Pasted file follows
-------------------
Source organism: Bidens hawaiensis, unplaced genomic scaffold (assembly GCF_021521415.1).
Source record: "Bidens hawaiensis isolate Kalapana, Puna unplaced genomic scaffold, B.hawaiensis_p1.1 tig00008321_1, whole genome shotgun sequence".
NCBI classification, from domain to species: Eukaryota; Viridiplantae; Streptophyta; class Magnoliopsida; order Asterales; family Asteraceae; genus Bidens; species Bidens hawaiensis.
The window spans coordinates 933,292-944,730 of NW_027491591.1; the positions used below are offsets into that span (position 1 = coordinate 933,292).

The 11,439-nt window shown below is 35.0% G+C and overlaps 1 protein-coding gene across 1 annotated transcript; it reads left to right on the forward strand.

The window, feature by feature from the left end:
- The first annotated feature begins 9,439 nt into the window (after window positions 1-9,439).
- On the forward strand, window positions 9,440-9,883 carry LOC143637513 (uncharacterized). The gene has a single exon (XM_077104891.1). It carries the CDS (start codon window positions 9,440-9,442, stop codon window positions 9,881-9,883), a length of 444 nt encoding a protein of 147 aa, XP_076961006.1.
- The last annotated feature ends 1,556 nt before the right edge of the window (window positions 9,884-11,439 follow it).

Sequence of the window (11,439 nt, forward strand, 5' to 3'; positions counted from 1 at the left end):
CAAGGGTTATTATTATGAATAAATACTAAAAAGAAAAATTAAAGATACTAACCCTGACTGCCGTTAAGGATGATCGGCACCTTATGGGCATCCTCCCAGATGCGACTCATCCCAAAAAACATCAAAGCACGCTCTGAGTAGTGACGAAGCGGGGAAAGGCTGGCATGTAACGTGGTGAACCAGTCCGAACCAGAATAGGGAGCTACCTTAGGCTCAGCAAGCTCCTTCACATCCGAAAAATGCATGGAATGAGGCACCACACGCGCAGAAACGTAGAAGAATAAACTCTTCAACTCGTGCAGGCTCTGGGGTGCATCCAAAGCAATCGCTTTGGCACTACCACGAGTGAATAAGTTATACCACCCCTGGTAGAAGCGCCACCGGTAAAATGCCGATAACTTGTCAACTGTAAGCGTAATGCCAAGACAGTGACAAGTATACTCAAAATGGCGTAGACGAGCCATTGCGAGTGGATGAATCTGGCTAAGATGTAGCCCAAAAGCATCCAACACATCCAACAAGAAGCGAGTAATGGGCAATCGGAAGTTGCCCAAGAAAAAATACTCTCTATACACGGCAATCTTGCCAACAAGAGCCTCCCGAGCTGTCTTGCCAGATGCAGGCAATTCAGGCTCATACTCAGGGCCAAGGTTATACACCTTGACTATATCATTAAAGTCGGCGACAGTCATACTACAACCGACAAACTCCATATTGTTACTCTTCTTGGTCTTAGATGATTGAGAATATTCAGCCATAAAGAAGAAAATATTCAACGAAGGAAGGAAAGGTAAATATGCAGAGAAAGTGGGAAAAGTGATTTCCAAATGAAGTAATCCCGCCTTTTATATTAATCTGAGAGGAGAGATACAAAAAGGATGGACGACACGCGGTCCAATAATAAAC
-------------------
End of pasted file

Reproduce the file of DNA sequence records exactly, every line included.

Source organism: Bidens hawaiensis, unplaced genomic scaffold (assembly GCF_021521415.1).
Source record: "Bidens hawaiensis isolate Kalapana, Puna unplaced genomic scaffold, B.hawaiensis_p1.1 tig00008321_1, whole genome shotgun sequence".
NCBI classification, from domain to species: Eukaryota; Viridiplantae; Streptophyta; class Magnoliopsida; order Asterales; family Asteraceae; genus Bidens; species Bidens hawaiensis.
The window spans coordinates 933,292-944,730 of NW_027491591.1; the positions used below are offsets into that span (position 1 = coordinate 933,292).

The 11,439-nt window shown below is 35.0% G+C and overlaps 1 protein-coding gene across 1 annotated transcript; it reads left to right on the forward strand.

The window, feature by feature from the left end:
- The first annotated feature begins 9,439 nt into the window (after window positions 1-9,439).
- On the forward strand, window positions 9,440-9,883 carry LOC143637513 (uncharacterized). The gene has a single exon (XM_077104891.1). It carries the CDS (start codon window positions 9,440-9,442, stop codon window positions 9,881-9,883), a length of 444 nt encoding a protein of 147 aa, XP_076961006.1.
- The last annotated feature ends 1,556 nt before the right edge of the window (window positions 9,884-11,439 follow it).

Sequence of the window (11,439 nt, forward strand, 5' to 3'; positions counted from 1 at the left end):
CAAGGGTTATTATTATGAATAAATACTAAAAAGAAAAATTAAAGATACTAACCCTGACTGCCGTTAAGGATGATCGGCACCTTATGGGCATCCTCCCAGATGCGACTCATCCCAAAAAACATCAAAGCACGCTCTGAGTAGTGACGAAGCGGGGAAAGGCTGGCATGTAACGTGGTGAACCAGTCCGAACCAGAATAGGGAGCTACCTTAGGCTCAGCAAGCTCCTTCACATCCGAAAAATGCATGGAATGAGGCACCACACGCGCAGAAACGTAGAAGAATAAACTCTTCAACTCGTGCAGGCTCTGGGGTGCATCCAAAGCAATCGCTTTGGCACTACCACGAGTGAATAAGTTATACCACCCCTGGTAGAAGCGCCACCGGTAAAATGCCGATAACTTGTCAACTGTAAGCGTAATGCCAAGACAGTGACAAGTATACTCAAAATGGCGTAGACGAGCCATTGCGAGTGGATGAATCTGGCTAAGATGTAGCCCAAAAGCATCCAACACATCCAACAAGAAGCGAGTAATGGGCAATCGGAAGTTGCCCAAGAAAAAATACTCTCTATACACGGCAATCTTGCCAACAAGAGCCTCCCGAGCTGTCTTGCCAGATGCAGGCAATTCAGGCTCATACTCAGGGCCAAGGTTATACACCTTGACTATATCATTAAAGTCGGCGACAGTCATACTACAACCGACAAACTCCATATTGTTACTCTTCTTGGTCTTAGATGATTGAGAATATTCAGCCATAAAGAAGAAAATATTCAACGAAGGAAGGAAAGGTAAATATGCAGAGAAAGTGGGAAAAGTGATTTCCAAATGAAGTAATCCCGCCTTTTATATTAATCTGAGAGGAGAGATACAAAAAGGATGGACGACACGCGGTCCAATAATAAAC